As part of my 3-year PhD project to determine the impacts of pre-Columbian activity within the Monumental Mound Region (MMR) of the Llanos de Mojos, I will be developing an Agent-based model (ABM) to generate hypotheses regarding its pre-Columbian population size and land-use. The Llanos de Mojos plays a central role within the aforementioned debate, having been extensively modified with pre-Columbian earthworks [3]. Some propose that pre-Columbian societies within the region could have been densely populated and had an extensive environmental impact [5,12]. However, the few peer-reviewed estimates available are highly inconsistent, ranging from 0.15 to 2.0 persons per km2 [13–15].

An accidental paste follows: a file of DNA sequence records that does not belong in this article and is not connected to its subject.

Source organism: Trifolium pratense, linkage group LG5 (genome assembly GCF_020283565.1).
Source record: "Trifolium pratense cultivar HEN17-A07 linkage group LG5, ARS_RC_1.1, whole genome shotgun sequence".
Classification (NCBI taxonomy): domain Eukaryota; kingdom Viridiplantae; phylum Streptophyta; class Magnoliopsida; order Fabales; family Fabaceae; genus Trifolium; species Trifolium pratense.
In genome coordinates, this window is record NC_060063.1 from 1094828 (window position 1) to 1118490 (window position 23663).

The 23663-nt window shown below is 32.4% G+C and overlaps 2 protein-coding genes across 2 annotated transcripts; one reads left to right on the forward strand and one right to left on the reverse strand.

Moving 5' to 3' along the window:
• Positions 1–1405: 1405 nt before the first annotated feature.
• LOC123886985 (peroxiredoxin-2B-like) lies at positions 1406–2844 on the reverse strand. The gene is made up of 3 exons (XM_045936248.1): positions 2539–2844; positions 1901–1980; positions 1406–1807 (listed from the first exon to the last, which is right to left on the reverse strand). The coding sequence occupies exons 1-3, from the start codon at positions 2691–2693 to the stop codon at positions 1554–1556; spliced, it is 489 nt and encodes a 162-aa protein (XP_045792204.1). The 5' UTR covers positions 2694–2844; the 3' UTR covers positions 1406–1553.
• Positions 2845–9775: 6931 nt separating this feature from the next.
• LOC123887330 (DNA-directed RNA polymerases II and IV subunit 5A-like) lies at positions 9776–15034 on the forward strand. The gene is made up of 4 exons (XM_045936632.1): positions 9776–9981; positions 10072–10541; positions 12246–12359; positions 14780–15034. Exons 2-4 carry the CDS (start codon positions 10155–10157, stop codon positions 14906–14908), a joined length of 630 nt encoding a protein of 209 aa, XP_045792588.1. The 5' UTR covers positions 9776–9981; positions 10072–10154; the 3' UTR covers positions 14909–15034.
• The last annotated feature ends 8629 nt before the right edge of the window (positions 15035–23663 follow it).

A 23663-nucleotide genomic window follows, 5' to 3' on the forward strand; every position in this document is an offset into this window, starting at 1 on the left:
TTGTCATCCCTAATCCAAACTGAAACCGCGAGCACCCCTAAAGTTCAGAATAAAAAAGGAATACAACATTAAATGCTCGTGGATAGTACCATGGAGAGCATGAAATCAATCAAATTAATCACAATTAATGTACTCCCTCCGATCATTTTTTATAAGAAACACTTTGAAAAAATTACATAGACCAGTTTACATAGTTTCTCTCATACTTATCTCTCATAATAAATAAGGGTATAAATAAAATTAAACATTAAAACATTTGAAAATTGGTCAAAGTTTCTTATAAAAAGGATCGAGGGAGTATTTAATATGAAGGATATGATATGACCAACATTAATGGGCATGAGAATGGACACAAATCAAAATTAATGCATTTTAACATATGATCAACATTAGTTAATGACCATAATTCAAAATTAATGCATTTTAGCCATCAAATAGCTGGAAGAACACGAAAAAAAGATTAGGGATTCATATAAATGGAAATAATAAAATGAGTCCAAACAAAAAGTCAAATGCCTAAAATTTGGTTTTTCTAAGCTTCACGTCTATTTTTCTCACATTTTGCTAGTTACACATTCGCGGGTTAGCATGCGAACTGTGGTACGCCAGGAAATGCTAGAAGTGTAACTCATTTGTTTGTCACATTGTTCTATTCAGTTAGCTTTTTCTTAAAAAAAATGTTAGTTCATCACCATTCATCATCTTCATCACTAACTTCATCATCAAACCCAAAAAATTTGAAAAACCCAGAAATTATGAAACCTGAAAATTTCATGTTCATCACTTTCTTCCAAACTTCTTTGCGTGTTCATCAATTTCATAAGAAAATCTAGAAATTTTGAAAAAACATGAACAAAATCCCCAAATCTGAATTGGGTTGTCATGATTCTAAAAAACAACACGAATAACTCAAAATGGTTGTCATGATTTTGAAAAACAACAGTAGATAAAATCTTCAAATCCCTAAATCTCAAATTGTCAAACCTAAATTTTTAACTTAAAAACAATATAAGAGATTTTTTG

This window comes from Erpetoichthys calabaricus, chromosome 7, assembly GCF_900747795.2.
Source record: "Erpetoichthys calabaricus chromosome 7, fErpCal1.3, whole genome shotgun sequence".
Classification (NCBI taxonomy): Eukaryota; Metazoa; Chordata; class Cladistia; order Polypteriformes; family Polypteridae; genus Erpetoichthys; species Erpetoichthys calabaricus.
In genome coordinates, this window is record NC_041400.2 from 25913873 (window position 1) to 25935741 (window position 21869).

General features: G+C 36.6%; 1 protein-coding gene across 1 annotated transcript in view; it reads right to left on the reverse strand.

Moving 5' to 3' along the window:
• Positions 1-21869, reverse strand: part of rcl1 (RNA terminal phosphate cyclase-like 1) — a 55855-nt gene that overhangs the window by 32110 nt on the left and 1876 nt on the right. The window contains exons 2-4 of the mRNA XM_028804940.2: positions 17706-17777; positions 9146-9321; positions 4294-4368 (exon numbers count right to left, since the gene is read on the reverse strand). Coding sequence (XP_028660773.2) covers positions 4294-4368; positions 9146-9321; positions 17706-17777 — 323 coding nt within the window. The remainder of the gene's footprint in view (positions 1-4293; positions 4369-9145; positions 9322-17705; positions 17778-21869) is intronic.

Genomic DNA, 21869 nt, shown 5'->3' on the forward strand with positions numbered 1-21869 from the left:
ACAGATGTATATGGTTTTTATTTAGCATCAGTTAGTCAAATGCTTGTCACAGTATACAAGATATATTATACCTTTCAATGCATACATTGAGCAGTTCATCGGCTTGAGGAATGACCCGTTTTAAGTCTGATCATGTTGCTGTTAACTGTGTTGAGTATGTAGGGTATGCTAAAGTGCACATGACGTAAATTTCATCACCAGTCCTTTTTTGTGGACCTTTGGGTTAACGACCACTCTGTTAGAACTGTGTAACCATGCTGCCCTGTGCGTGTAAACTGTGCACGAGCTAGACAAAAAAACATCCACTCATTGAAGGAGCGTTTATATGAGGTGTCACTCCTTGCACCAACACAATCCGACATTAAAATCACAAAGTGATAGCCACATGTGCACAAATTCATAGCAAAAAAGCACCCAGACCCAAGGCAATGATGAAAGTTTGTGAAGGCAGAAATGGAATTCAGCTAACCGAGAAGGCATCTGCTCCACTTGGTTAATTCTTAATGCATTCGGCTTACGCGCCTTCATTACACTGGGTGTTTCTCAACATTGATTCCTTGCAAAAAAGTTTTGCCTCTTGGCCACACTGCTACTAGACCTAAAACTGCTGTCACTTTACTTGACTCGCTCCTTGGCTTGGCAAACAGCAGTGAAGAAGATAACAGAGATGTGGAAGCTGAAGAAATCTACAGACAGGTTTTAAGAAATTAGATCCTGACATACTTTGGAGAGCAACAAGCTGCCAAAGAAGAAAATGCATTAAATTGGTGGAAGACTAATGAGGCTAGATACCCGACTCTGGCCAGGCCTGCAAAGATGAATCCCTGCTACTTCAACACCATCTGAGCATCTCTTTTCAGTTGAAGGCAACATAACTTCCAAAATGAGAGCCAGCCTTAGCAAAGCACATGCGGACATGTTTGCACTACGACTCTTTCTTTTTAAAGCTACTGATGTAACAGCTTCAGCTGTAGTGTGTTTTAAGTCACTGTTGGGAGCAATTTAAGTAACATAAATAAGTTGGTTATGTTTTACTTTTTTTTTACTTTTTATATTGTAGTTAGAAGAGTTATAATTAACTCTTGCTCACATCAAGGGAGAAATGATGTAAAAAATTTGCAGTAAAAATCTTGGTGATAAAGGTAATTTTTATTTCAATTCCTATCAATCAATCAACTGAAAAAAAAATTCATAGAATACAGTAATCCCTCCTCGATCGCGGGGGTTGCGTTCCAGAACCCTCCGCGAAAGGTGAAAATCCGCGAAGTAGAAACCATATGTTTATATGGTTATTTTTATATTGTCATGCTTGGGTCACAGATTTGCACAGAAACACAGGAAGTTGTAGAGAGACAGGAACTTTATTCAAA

Developing an ABM enables me to tackle this problem of population from a novel perspective: that of individual households, their behaviour, and their spatially limited access to resources on the landscape. In order to survive and reproduce, each household will need to satisfy their demand for a variety of resources. To do this, they will be able to claim and convert patches of land into cropland and agroforestry, providing the necessary resources for survival. This behaviour will be informed by dynamic land use and elevation data, initialised from empirical observations. By comparing results from the model to estimates obtained utilising different methodologies (Architectural Energetics and Carrying Capacity), I aim to constrain the existing range of values and thereby improve our understanding of the MMR’s pre-Columbian population size.